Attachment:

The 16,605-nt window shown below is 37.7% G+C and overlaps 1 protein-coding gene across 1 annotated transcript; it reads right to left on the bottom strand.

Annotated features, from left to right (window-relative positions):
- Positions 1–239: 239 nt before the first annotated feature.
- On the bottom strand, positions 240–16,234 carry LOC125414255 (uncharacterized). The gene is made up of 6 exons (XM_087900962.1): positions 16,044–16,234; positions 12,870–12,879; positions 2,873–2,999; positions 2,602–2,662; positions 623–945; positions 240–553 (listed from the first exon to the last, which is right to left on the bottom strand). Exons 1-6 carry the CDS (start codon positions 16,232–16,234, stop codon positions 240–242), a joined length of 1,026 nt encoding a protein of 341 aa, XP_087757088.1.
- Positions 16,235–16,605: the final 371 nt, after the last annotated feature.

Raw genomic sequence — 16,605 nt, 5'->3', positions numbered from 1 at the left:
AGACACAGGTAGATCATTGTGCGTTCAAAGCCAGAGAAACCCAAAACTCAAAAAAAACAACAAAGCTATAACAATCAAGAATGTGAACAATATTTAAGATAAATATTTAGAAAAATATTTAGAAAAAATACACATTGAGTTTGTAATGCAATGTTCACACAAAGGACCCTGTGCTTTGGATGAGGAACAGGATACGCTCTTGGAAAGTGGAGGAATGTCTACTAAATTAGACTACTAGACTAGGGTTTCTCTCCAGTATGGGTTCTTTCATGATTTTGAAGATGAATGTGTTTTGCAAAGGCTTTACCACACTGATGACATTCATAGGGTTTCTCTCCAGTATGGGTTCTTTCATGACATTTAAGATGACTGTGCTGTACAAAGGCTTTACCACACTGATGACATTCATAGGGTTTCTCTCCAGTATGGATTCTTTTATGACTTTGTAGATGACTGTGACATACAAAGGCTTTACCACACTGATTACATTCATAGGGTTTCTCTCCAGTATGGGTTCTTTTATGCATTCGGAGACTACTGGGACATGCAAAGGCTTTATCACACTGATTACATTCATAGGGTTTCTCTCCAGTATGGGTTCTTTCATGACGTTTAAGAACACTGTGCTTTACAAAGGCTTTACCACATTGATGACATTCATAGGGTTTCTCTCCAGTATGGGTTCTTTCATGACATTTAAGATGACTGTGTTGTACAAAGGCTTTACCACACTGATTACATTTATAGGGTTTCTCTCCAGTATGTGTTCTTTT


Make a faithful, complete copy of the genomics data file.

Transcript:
The 16,605-nt window shown below is 37.7% G+C and overlaps 1 protein-coding gene across 1 annotated transcript; it reads right to left on the bottom strand.

Annotated features, from left to right (window-relative positions):
- Positions 1–239: 239 nt before the first annotated feature.
- On the bottom strand, positions 240–16,234 carry LOC125414255 (uncharacterized). The gene is made up of 6 exons (XM_087900962.1): positions 16,044–16,234; positions 12,870–12,879; positions 2,873–2,999; positions 2,602–2,662; positions 623–945; positions 240–553 (listed from the first exon to the last, which is right to left on the bottom strand). Exons 1-6 carry the CDS (start codon positions 16,232–16,234, stop codon positions 240–242), a joined length of 1,026 nt encoding a protein of 341 aa, XP_087757088.1.
- Positions 16,235–16,605: the final 371 nt, after the last annotated feature.

Raw genomic sequence — 16,605 nt, 5'->3', positions numbered from 1 at the left:
AGACACAGGTAGATCATTGTGCGTTCAAAGCCAGAGAAACCCAAAACTCAAAAAAAACAACAAAGCTATAACAATCAAGAATGTGAACAATATTTAAGATAAATATTTAGAAAAATATTTAGAAAAAATACACATTGAGTTTGTAATGCAATGTTCACACAAAGGACCCTGTGCTTTGGATGAGGAACAGGATACGCTCTTGGAAAGTGGAGGAATGTCTACTAAATTAGACTACTAGACTAGGGTTTCTCTCCAGTATGGGTTCTTTCATGATTTTGAAGATGAATGTGTTTTGCAAAGGCTTTACCACACTGATGACATTCATAGGGTTTCTCTCCAGTATGGGTTCTTTCATGACATTTAAGATGACTGTGCTGTACAAAGGCTTTACCACACTGATGACATTCATAGGGTTTCTCTCCAGTATGGATTCTTTTATGACTTTGTAGATGACTGTGACATACAAAGGCTTTACCACACTGATTACATTCATAGGGTTTCTCTCCAGTATGGGTTCTTTTATGCATTCGGAGACTACTGGGACATGCAAAGGCTTTATCACACTGATTACATTCATAGGGTTTCTCTCCAGTATGGGTTCTTTCATGACGTTTAAGAACACTGTGCTTTACAAAGGCTTTACCACATTGATGACATTCATAGGGTTTCTCTCCAGTATGGGTTCTTTCATGACATTTAAGATGACTGTGTTGTACAAAGGCTTTACCACACTGATTACATTTATAGGGTTTCTCTCCAGTATGTGTTCTTTT